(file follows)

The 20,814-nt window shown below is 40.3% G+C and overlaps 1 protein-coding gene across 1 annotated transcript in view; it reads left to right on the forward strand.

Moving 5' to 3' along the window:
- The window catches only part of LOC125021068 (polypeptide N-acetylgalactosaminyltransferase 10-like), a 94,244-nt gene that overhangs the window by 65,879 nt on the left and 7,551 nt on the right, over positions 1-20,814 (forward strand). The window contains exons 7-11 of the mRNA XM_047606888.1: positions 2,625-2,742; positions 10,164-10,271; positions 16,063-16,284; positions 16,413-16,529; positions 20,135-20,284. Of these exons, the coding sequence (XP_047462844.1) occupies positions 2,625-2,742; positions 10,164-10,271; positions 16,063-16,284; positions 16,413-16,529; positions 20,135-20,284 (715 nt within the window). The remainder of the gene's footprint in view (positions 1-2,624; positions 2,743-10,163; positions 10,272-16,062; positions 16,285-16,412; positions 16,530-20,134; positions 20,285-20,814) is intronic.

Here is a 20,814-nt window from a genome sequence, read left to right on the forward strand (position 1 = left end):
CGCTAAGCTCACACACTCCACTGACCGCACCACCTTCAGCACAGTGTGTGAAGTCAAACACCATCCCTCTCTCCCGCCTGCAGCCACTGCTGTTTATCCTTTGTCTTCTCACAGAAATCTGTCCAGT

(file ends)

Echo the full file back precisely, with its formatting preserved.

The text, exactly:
The 20,814-nt window shown below is 40.3% G+C and overlaps 1 protein-coding gene across 1 annotated transcript in view; it reads left to right on the forward strand.

Moving 5' to 3' along the window:
- The window catches only part of LOC125021068 (polypeptide N-acetylgalactosaminyltransferase 10-like), a 94,244-nt gene that overhangs the window by 65,879 nt on the left and 7,551 nt on the right, over positions 1-20,814 (forward strand). The window contains exons 7-11 of the mRNA XM_047606888.1: positions 2,625-2,742; positions 10,164-10,271; positions 16,063-16,284; positions 16,413-16,529; positions 20,135-20,284. Of these exons, the coding sequence (XP_047462844.1) occupies positions 2,625-2,742; positions 10,164-10,271; positions 16,063-16,284; positions 16,413-16,529; positions 20,135-20,284 (715 nt within the window). The remainder of the gene's footprint in view (positions 1-2,624; positions 2,743-10,163; positions 10,272-16,062; positions 16,285-16,412; positions 16,530-20,134; positions 20,285-20,814) is intronic.

Here is a 20,814-nt window from a genome sequence, read left to right on the forward strand (position 1 = left end):
CGCTAAGCTCACACACTCCACTGACCGCACCACCTTCAGCACAGTGTGTGAAGTCAAACACCATCCCTCTCTCCCGCCTGCAGCCACTGCTGTTTATCCTTTGTCTTCTCACAGAAATCTGTCCAGT